"referrals to occupational health"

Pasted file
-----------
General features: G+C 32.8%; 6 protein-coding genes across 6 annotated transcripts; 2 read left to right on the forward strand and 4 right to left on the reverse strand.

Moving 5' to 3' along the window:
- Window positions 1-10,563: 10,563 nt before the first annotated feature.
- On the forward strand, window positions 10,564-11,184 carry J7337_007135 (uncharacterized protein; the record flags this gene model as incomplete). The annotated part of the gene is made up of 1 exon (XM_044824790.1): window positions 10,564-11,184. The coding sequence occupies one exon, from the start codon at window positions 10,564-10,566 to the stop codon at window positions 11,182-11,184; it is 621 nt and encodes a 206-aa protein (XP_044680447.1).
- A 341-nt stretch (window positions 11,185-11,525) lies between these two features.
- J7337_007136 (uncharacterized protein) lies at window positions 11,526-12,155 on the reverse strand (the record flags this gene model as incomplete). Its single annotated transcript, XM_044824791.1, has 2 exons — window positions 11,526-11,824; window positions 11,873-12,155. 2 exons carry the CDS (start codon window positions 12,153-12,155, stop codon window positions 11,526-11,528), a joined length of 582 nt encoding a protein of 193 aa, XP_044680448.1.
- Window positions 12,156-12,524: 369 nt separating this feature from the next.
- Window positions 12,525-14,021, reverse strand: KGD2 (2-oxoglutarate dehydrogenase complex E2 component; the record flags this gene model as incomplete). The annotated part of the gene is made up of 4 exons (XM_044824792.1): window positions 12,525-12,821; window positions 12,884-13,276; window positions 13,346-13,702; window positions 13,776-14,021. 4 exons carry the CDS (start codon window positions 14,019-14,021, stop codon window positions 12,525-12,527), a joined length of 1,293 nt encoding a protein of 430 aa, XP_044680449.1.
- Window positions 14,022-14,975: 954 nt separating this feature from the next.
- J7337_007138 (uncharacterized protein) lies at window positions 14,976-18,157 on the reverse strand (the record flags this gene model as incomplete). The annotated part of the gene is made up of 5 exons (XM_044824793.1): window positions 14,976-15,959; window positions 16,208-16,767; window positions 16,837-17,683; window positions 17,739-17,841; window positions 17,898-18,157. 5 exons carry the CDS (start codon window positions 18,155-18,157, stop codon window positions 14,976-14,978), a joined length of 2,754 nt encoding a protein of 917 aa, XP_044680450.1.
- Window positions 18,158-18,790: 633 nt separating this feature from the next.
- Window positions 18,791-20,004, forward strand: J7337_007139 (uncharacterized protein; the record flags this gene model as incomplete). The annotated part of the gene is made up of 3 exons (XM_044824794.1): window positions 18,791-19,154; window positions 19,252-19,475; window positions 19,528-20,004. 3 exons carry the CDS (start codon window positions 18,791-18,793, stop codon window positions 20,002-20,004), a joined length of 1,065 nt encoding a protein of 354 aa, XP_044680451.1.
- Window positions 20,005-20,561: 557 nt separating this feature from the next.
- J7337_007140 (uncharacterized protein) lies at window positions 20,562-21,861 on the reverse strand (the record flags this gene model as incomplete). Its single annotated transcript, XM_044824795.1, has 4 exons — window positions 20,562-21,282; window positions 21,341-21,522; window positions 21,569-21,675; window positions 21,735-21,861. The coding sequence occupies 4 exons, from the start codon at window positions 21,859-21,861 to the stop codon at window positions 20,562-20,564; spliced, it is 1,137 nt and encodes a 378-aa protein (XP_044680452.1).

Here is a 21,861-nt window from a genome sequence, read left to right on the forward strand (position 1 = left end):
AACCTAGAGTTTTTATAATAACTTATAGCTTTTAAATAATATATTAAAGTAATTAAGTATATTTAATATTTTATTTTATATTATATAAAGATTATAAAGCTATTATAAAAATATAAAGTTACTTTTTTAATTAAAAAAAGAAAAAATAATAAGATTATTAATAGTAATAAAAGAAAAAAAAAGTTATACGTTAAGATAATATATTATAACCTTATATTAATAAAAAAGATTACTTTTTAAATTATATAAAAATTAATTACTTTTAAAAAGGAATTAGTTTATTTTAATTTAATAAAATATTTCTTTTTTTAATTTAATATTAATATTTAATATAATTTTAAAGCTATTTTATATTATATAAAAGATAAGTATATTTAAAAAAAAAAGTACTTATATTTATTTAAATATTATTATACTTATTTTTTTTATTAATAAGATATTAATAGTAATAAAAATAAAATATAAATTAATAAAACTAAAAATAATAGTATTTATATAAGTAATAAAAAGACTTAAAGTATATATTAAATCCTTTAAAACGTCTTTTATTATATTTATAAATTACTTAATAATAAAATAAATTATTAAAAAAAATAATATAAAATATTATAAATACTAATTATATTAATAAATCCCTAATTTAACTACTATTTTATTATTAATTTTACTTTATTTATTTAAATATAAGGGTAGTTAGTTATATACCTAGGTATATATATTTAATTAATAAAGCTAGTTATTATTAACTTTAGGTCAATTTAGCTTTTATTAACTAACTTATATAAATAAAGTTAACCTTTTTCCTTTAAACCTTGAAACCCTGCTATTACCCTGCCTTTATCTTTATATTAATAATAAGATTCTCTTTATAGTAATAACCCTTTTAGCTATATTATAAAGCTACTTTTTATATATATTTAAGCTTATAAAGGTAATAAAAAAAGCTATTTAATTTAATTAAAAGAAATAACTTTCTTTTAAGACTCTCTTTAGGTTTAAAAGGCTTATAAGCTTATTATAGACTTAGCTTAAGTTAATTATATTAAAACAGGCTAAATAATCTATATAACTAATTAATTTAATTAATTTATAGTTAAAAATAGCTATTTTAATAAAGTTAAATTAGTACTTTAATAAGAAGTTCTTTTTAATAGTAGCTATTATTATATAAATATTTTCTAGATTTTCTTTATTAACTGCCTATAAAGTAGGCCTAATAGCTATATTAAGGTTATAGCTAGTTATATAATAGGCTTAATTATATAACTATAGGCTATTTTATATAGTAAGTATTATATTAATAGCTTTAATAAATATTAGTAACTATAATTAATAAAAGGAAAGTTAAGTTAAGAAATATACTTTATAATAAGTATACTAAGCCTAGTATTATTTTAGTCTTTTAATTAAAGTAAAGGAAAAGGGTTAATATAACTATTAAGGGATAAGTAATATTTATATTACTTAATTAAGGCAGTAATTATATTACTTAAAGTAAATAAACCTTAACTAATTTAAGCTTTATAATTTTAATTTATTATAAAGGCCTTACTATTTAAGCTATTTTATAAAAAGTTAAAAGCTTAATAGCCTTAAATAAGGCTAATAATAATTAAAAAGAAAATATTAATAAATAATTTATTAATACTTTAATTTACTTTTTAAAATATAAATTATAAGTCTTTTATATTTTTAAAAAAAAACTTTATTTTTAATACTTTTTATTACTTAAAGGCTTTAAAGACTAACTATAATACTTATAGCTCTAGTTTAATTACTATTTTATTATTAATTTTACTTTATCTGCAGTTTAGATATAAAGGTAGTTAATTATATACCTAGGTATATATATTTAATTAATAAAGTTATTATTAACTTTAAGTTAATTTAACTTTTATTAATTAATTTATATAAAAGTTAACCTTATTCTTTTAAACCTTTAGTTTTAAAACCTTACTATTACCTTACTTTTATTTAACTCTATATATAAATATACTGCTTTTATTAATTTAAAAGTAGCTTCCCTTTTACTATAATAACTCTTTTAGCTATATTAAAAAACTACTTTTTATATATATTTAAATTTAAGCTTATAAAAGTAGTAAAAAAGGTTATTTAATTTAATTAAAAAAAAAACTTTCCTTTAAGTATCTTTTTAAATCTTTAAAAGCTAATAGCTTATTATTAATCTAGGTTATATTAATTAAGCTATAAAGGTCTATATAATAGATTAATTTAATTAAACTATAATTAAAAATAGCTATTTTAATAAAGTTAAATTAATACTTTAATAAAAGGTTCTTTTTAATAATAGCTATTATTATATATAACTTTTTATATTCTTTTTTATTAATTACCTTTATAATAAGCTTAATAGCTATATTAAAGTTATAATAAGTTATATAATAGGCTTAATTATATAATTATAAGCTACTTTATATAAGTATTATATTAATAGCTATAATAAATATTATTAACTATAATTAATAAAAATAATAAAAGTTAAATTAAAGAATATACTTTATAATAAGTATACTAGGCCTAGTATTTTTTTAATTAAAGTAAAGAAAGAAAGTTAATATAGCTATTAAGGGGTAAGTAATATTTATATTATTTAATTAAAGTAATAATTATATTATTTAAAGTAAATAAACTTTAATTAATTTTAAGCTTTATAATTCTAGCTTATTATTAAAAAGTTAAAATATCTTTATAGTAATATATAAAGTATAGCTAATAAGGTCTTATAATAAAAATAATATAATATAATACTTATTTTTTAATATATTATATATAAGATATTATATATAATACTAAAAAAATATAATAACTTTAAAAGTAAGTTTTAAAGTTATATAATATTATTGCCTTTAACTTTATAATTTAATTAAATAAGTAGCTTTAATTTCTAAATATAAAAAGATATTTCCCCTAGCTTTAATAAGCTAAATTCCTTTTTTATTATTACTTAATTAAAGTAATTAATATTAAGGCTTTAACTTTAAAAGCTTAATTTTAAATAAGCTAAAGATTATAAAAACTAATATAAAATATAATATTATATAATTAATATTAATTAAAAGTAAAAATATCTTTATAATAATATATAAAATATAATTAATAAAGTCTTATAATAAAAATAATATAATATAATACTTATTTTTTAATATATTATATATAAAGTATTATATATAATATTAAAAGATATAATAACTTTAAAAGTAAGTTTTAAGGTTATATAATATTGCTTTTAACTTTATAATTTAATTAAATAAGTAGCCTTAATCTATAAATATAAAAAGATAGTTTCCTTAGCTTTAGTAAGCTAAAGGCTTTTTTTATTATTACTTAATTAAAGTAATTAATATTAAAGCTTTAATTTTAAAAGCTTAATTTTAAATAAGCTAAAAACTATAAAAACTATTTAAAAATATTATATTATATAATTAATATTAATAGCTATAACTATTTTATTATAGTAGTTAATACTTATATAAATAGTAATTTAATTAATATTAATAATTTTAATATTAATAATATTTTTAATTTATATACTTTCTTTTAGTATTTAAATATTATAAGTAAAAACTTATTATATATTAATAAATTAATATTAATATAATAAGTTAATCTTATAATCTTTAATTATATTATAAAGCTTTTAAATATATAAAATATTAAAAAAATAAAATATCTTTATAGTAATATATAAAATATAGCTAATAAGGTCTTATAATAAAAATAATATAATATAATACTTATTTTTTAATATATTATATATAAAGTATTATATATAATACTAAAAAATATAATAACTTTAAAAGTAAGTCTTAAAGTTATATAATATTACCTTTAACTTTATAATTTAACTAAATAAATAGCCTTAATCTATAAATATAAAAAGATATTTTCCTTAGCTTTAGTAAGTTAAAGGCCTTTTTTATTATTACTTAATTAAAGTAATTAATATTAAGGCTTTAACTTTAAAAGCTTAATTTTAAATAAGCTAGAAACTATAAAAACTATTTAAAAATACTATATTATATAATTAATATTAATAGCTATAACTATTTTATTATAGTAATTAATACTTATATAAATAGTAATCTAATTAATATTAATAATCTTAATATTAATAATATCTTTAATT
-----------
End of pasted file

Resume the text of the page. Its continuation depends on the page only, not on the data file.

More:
NATIONAL UNION OF TEACHERS – SOUTH WEST REGION Referrals To Occupational Health Guidance for NUT members and local officers – posted 17/5/06 The Union is regularly contacted by members concerned about requests from employers that they meet with their occupational health services. Members often feel vulnerable and threatened by such requests. This leaflet explains the background to the referral system and offers advice about meeting with the Medical Adviser of the employer and how a return to work, where appropriate, should be managed. Further information or clarification on any points of doubt should be sought from the members’ NUT caseworker for from the South West Regional Office. In 1998 the Government recommended that all public sector organisations introduce progressively earlier or wider referrals to occupational health services to address cases of workplace injury or sickness. The NUT did not accept that any widespread abuse of sick leave arrangements had been taking place in schools and did not consider that there were good reasons for the introduction of absence monitoring procedures in schools. The Union was (and remains) concerned that it was the teaching environment that was a significant factor in teachers having to make use of sick leave and argued that these procedures were unlikely to address the issues of constant change, workload, pupil behaviour, bullying at work etc. which were common reasons for absence from work. All LEAs, however, now have in place policies relating to the management of sickness absence which, in the view of the Government, are intended to ensure: Lost working time is minimised Return to work of teachers following illness or injury can be facilitated and supported in a way that will optimise the likelihood of rehabilitation back to full teaching duties Following illness or injury the teacher is fit to resume teaching duties and that any reasonable adjustments can be considered that will facilitate the return to work of teachers with a disability Work related causes of illness or injury can be identified, investigated and addressed in order that other employees are not similarly affected. The LEA absence monitoring policy document should clarify the circumstances when a teacher may be expected to be referred to the Authority’s Medical Adviser. Referral is normally triggered by a particular number of days of sickness absence, “frequent” short-term absences or, specific causes of absence. If a teacher is to be referred to the Medical Adviser it is essential that the employer has fully advised her/him of the reason for the referral, in line with the policy. Members should request a written explanation for the reason for referral plus a copy of the policy document if they have not been made available. In most cases the teacher will be asked to provide written consent to allow the Medical Adviser access to medical information from the teacher’s GP and, where relevant, consultant(s). The employer does not have sight of this material and we would advise members to co-operate with such requests which are made under the provisions of the Access to Medical Reports Act 1998. (N.B. This procedure should not be confused with requests from schools asking members to provide medical details to insurance companies who are seeking information to determine whether payment can be made to the school for supply cover purposes. There is no contractual requirement for a teacher to provide such confidential information to a third party if the teacher does not wish so to do). You have the right to view any information before it is sent to the Medical Adviser and you should therefore discuss this matter with your GP/consultants(s) at the earliest opportunity. When meeting the Medical Adviser you are able to be accompanied by a friend or representative. You have the right to have you GP present, if you so wish. Having met with you and considered any written information from your doctors, the Medical Adviser will send a report to the Human Resources department of the LEA which should normally incorporate the following points: When you are likely to be fit to return to work or the minimum period for which you will continue to remain absent. When you are able to return to work, whether you will be fit for your full teaching duties, or whether there will be some limitations, what those limitations will be and whether they will be temporary or permanent. Whether you are covered by the Disability Discrimination Act (see below) Whether your employer can do anything to facilitate recovery and return to work. Whether redeployment or other adjustments should be considered. Whether the cause of absence is work-related or not. Requirement for further review. Where relevant, the meeting should be viewed as an opportunity for you to indicate to your employer’s medical adviser any steps that your employer should be taking to assist you at this time to ensure that when you do return to work it will be on a permanent basis. The guidance from the Medical Adviser’s report will be used by your employer to determine how your eventual return to work will be managed. Prepare for your meeting. Discuss your situation with your doctors, NUT Representative, Division Secretary or, Regional Office. Make notes of the points you wish to raise and be included in the Medical Adviser’s report .Take your notes to the meeting. Examples of adjustments requested by members in this situation include: A phased return to work. Moving to part-time work. Special equipment such as a chair. Making adjustments to premises. Changing room allocation(s). A more reasonable timetable/workload. An extension of paid sick leave. Redeployment You should ensure that you receive a copy of the Medical Adviser’s report. If there are any errors in the report you should write to the Medical Adviser, explaining any inaccuracies and request a copy of the revised report. If the Medical Adviser suggests a course of action that you are unhappy with e.g. a return to work earlier than you believe is appropriate, you should discuss this with your GP and ask your GP to write to the Medical Adviser on your behalf, recommending a more suitable arrangement. Prior to a return to work it is essential that any recommendations made in the Medical Adviser’s report have been discussed with your employer and written agreement has been produced clearly explaining how your return to work is to be managed, taking into account the recommendations. You can take a Union representative with you to the meeting with your employer to discuss the detail of your return to work. Remember, the purpose of the meeting is to arrange the best terms that will ensure that when you do return to work it will be a permanent return. If a phased return to work has been recommended you are advised to clarify with your NUT Division Secretary the appropriate salary arrangements that will apply during this period as well as the reasonable duties that you will be undertaking until you resume your normal workload. The Disability Discrimination Act The Disability Discrimination Act (DDA) places a legal duty on employers not to discriminate against employees and to make reasonable adjustments appropriate to the individual and her/his disability. The adjustments listed earlier in this leaflet would be considered to be “reasonable adjustments” under the terms of the Act. The DDA defines a disabled person as someone who has “a physical or mental impairment which has a substantial and long-term adverse effect on his ability to carry out normal day-to-day activities”. An impairment has a long-term effect if it has lasted or is expected to last for at least 12 months. The definition covers physical, sensory, or mental impairments; progressive conditions such a cancer, MS, muscular dystrophy and HIV infection; severe disfigurements and people who have had a disability in the past. The DDA requires employers to consider how working conditions must be made suitable to the employee, rather than the other way round. Failure to make reasonable adjustments, victimisation or discrimination on the grounds of disability can be challenged and members should contact the Union if they have concerns about how their employer is failing to accommodate their disability. Regional Office can provide further assistance/documents about these and other matters such as sick leave, state benefits and pension/salary issues. Further Information Fitness to Teach: Occupational Health Guidance for the Training and Employment of Teachers Obtaining Occupational Medicine Health Advice on Fitness to Teach (These documents are produced by the Faculty of Occupational Medicine “to promote good, consistent practice among those who provide occupational health services for teaching staff” and can be viewed at www.wiredforhealth.gov.uk). DfES Circular 4/99 – Physical and Mental Fitness to Teach of Teachers and of Entrants to Initial Teacher Training DfES Circular 20/99 – What the Disability Discrimination Act Means for Schools and Local Education Authorities (These documents may be viewed at www.dfes.gov.uk/publications/guidanceonthelaw). Access to Work (This Government scheme providesfinancial assistance and practical support to disabled employees and their employers to help overcome work related obstacles resulting from a disbility. Further details can be viewed at www.jobcentreplus.com). Teacher Support Line 0800 0562 561 (A confidential telephone counselling service for teachers run by the Teacher Support Network charity) which also operates an on-line service which can be accessed at their website www.teachersupport.info NUT Regional Office, 1 Lower Avenue, Heavitree, Exeter, Devon, EX1 2PR Telephone 01392 258028 Fax 01392 412801 E-Mail email@example.com NUT Website: www.teachers.org.uk This document was last updated on 25th April, 2006